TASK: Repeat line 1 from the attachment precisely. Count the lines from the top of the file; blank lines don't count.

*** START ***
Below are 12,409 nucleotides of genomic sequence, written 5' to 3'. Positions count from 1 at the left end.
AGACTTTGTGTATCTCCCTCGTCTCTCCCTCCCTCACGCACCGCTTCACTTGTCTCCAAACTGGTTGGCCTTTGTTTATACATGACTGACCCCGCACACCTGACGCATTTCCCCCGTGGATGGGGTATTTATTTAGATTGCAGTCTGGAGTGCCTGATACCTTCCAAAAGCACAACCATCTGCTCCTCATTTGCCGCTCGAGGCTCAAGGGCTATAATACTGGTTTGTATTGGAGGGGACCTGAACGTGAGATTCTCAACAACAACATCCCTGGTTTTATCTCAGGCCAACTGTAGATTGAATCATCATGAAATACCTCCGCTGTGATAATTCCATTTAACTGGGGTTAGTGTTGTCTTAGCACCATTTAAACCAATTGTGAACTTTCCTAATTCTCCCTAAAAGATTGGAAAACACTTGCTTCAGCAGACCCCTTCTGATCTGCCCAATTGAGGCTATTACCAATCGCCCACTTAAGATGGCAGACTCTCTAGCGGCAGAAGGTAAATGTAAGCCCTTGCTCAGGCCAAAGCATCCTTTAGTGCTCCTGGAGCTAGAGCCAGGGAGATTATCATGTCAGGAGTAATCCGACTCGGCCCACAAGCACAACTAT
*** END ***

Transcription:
Below are 12,409 nucleotides of genomic sequence, written 5' to 3'. Positions count from 1 at the left end.